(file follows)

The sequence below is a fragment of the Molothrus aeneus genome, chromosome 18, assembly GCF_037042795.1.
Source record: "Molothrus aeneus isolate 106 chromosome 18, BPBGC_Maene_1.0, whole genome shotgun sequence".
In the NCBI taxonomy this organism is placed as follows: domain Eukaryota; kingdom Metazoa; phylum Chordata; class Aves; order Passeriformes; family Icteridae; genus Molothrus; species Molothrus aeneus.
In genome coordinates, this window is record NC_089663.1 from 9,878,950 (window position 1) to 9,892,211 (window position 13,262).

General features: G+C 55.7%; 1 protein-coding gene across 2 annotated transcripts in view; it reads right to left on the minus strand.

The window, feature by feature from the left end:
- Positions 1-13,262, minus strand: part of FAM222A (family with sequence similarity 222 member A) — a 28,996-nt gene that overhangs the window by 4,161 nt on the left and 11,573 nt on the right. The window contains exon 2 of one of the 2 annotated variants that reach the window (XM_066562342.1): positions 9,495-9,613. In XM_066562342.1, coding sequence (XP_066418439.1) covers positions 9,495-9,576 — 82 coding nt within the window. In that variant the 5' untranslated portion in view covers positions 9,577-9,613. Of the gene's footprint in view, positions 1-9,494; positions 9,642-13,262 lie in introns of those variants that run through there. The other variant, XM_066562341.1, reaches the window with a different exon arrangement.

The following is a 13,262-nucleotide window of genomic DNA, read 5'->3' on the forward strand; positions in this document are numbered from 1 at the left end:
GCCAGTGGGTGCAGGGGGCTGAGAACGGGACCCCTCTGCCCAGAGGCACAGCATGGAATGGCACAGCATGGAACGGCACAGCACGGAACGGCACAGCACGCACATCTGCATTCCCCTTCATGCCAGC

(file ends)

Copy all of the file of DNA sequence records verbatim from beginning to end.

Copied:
The sequence below is a fragment of the Molothrus aeneus genome, chromosome 18, assembly GCF_037042795.1.
Source record: "Molothrus aeneus isolate 106 chromosome 18, BPBGC_Maene_1.0, whole genome shotgun sequence".
In the NCBI taxonomy this organism is placed as follows: domain Eukaryota; kingdom Metazoa; phylum Chordata; class Aves; order Passeriformes; family Icteridae; genus Molothrus; species Molothrus aeneus.
In genome coordinates, this window is record NC_089663.1 from 9,878,950 (window position 1) to 9,892,211 (window position 13,262).

General features: G+C 55.7%; 1 protein-coding gene across 2 annotated transcripts in view; it reads right to left on the minus strand.

The window, feature by feature from the left end:
- Positions 1-13,262, minus strand: part of FAM222A (family with sequence similarity 222 member A) — a 28,996-nt gene that overhangs the window by 4,161 nt on the left and 11,573 nt on the right. The window contains exon 2 of one of the 2 annotated variants that reach the window (XM_066562342.1): positions 9,495-9,613. In XM_066562342.1, coding sequence (XP_066418439.1) covers positions 9,495-9,576 — 82 coding nt within the window. In that variant the 5' untranslated portion in view covers positions 9,577-9,613. Of the gene's footprint in view, positions 1-9,494; positions 9,642-13,262 lie in introns of those variants that run through there. The other variant, XM_066562341.1, reaches the window with a different exon arrangement.

The following is a 13,262-nucleotide window of genomic DNA, read 5'->3' on the forward strand; positions in this document are numbered from 1 at the left end:
GCCAGTGGGTGCAGGGGGCTGAGAACGGGACCCCTCTGCCCAGAGGCACAGCATGGAATGGCACAGCATGGAACGGCACAGCACGGAACGGCACAGCACGCACATCTGCATTCCCCTTCATGCCAGC